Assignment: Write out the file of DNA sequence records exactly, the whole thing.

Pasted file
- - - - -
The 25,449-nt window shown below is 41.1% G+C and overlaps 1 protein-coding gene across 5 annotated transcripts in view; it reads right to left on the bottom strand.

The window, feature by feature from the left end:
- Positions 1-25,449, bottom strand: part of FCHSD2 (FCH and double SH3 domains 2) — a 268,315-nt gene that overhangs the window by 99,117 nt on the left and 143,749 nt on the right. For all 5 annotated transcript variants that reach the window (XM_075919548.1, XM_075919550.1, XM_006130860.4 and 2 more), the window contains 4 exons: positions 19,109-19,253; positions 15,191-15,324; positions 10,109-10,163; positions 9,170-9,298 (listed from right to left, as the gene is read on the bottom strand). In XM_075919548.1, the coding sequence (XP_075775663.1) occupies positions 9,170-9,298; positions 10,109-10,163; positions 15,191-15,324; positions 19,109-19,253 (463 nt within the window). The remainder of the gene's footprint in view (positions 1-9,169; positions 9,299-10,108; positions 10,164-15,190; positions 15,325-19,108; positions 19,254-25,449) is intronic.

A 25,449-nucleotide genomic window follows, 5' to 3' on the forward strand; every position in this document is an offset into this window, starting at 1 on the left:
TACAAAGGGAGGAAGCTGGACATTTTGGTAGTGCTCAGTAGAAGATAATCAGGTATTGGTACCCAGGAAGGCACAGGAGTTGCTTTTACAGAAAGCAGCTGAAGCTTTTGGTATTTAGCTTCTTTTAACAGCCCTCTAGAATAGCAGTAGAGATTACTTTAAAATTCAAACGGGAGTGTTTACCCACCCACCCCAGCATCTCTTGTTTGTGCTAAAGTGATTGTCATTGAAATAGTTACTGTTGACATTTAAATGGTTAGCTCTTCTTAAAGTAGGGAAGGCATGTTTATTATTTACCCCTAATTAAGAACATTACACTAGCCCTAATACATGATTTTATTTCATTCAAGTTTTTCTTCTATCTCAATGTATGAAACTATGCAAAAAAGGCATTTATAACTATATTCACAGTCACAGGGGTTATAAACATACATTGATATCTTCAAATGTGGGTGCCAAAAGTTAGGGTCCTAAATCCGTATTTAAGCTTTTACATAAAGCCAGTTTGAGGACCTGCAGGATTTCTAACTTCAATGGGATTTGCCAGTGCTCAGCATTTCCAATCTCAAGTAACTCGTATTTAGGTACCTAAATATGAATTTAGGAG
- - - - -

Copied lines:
The 25,449-nt window shown below is 41.1% G+C and overlaps 1 protein-coding gene across 5 annotated transcripts in view; it reads right to left on the bottom strand.

The window, feature by feature from the left end:
- Positions 1-25,449, bottom strand: part of FCHSD2 (FCH and double SH3 domains 2) — a 268,315-nt gene that overhangs the window by 99,117 nt on the left and 143,749 nt on the right. For all 5 annotated transcript variants that reach the window (XM_075919548.1, XM_075919550.1, XM_006130860.4 and 2 more), the window contains 4 exons: positions 19,109-19,253; positions 15,191-15,324; positions 10,109-10,163; positions 9,170-9,298 (listed from right to left, as the gene is read on the bottom strand). In XM_075919548.1, the coding sequence (XP_075775663.1) occupies positions 9,170-9,298; positions 10,109-10,163; positions 15,191-15,324; positions 19,109-19,253 (463 nt within the window). The remainder of the gene's footprint in view (positions 1-9,169; positions 9,299-10,108; positions 10,164-15,190; positions 15,325-19,108; positions 19,254-25,449) is intronic.

A 25,449-nucleotide genomic window follows, 5' to 3' on the forward strand; every position in this document is an offset into this window, starting at 1 on the left:
TACAAAGGGAGGAAGCTGGACATTTTGGTAGTGCTCAGTAGAAGATAATCAGGTATTGGTACCCAGGAAGGCACAGGAGTTGCTTTTACAGAAAGCAGCTGAAGCTTTTGGTATTTAGCTTCTTTTAACAGCCCTCTAGAATAGCAGTAGAGATTACTTTAAAATTCAAACGGGAGTGTTTACCCACCCACCCCAGCATCTCTTGTTTGTGCTAAAGTGATTGTCATTGAAATAGTTACTGTTGACATTTAAATGGTTAGCTCTTCTTAAAGTAGGGAAGGCATGTTTATTATTTACCCCTAATTAAGAACATTACACTAGCCCTAATACATGATTTTATTTCATTCAAGTTTTTCTTCTATCTCAATGTATGAAACTATGCAAAAAAGGCATTTATAACTATATTCACAGTCACAGGGGTTATAAACATACATTGATATCTTCAAATGTGGGTGCCAAAAGTTAGGGTCCTAAATCCGTATTTAAGCTTTTACATAAAGCCAGTTTGAGGACCTGCAGGATTTCTAACTTCAATGGGATTTGCCAGTGCTCAGCATTTCCAATCTCAAGTAACTCGTATTTAGGTACCTAAATATGAATTTAGGAG